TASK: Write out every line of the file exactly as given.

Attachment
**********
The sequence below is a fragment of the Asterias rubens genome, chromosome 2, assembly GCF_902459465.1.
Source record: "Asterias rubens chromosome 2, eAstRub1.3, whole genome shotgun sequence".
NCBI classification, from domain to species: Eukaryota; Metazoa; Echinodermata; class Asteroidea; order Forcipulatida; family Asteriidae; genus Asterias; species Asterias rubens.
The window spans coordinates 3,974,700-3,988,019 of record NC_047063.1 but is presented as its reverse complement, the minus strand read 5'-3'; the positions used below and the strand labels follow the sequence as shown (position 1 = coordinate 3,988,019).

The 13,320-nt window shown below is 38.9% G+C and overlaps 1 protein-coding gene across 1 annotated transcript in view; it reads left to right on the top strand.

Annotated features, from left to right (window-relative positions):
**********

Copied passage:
The sequence below is a fragment of the Asterias rubens genome, chromosome 2, assembly GCF_902459465.1.
Source record: "Asterias rubens chromosome 2, eAstRub1.3, whole genome shotgun sequence".
NCBI classification, from domain to species: Eukaryota; Metazoa; Echinodermata; class Asteroidea; order Forcipulatida; family Asteriidae; genus Asterias; species Asterias rubens.
The window spans coordinates 3,974,700-3,988,019 of record NC_047063.1 but is presented as its reverse complement, the minus strand read 5'-3'; the positions used below and the strand labels follow the sequence as shown (position 1 = coordinate 3,988,019).

The 13,320-nt window shown below is 38.9% G+C and overlaps 1 protein-coding gene across 1 annotated transcript in view; it reads left to right on the top strand.

Annotated features, from left to right (window-relative positions):